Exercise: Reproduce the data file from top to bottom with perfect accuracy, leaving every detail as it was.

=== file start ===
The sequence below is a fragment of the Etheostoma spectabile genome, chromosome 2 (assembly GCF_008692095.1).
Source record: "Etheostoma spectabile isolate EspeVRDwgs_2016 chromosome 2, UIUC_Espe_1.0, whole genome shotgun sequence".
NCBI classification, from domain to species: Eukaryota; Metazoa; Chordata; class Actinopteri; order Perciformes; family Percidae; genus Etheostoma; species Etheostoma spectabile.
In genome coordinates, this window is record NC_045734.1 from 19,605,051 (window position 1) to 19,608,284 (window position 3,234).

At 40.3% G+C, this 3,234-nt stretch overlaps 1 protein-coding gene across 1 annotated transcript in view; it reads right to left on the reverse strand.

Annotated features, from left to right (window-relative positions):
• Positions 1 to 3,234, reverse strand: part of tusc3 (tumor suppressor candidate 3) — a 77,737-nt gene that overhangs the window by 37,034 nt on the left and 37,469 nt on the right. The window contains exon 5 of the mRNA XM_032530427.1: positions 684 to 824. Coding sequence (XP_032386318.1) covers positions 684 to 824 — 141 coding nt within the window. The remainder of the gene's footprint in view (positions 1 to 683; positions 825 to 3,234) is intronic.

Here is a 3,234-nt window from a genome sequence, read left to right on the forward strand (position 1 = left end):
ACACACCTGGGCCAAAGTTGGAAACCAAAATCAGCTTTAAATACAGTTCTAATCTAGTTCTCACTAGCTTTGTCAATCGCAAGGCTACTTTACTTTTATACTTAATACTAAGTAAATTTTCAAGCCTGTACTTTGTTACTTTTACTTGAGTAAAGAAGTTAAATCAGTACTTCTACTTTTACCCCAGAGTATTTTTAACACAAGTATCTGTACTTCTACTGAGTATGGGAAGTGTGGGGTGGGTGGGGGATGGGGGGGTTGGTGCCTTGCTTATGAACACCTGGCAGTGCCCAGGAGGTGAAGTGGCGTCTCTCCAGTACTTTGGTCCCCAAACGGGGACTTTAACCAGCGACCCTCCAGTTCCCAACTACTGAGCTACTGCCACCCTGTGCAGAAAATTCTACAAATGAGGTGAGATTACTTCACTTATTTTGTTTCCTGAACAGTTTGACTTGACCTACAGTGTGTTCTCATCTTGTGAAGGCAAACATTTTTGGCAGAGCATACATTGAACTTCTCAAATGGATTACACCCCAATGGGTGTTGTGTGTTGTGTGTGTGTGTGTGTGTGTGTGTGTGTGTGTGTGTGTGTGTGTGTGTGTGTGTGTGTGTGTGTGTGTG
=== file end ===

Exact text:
The sequence below is a fragment of the Etheostoma spectabile genome, chromosome 2 (assembly GCF_008692095.1).
Source record: "Etheostoma spectabile isolate EspeVRDwgs_2016 chromosome 2, UIUC_Espe_1.0, whole genome shotgun sequence".
NCBI classification, from domain to species: Eukaryota; Metazoa; Chordata; class Actinopteri; order Perciformes; family Percidae; genus Etheostoma; species Etheostoma spectabile.
In genome coordinates, this window is record NC_045734.1 from 19,605,051 (window position 1) to 19,608,284 (window position 3,234).

At 40.3% G+C, this 3,234-nt stretch overlaps 1 protein-coding gene across 1 annotated transcript in view; it reads right to left on the reverse strand.

Annotated features, from left to right (window-relative positions):
• Positions 1 to 3,234, reverse strand: part of tusc3 (tumor suppressor candidate 3) — a 77,737-nt gene that overhangs the window by 37,034 nt on the left and 37,469 nt on the right. The window contains exon 5 of the mRNA XM_032530427.1: positions 684 to 824. Coding sequence (XP_032386318.1) covers positions 684 to 824 — 141 coding nt within the window. The remainder of the gene's footprint in view (positions 1 to 683; positions 825 to 3,234) is intronic.

Here is a 3,234-nt window from a genome sequence, read left to right on the forward strand (position 1 = left end):
ACACACCTGGGCCAAAGTTGGAAACCAAAATCAGCTTTAAATACAGTTCTAATCTAGTTCTCACTAGCTTTGTCAATCGCAAGGCTACTTTACTTTTATACTTAATACTAAGTAAATTTTCAAGCCTGTACTTTGTTACTTTTACTTGAGTAAAGAAGTTAAATCAGTACTTCTACTTTTACCCCAGAGTATTTTTAACACAAGTATCTGTACTTCTACTGAGTATGGGAAGTGTGGGGTGGGTGGGGGATGGGGGGGTTGGTGCCTTGCTTATGAACACCTGGCAGTGCCCAGGAGGTGAAGTGGCGTCTCTCCAGTACTTTGGTCCCCAAACGGGGACTTTAACCAGCGACCCTCCAGTTCCCAACTACTGAGCTACTGCCACCCTGTGCAGAAAATTCTACAAATGAGGTGAGATTACTTCACTTATTTTGTTTCCTGAACAGTTTGACTTGACCTACAGTGTGTTCTCATCTTGTGAAGGCAAACATTTTTGGCAGAGCATACATTGAACTTCTCAAATGGATTACACCCCAATGGGTGTTGTGTGTTGTGTGTGTGTGTGTGTGTGTGTGTGTGTGTGTGTGTGTGTGTGTGTGTGTGTGTGTGTGTGTGTGTGTG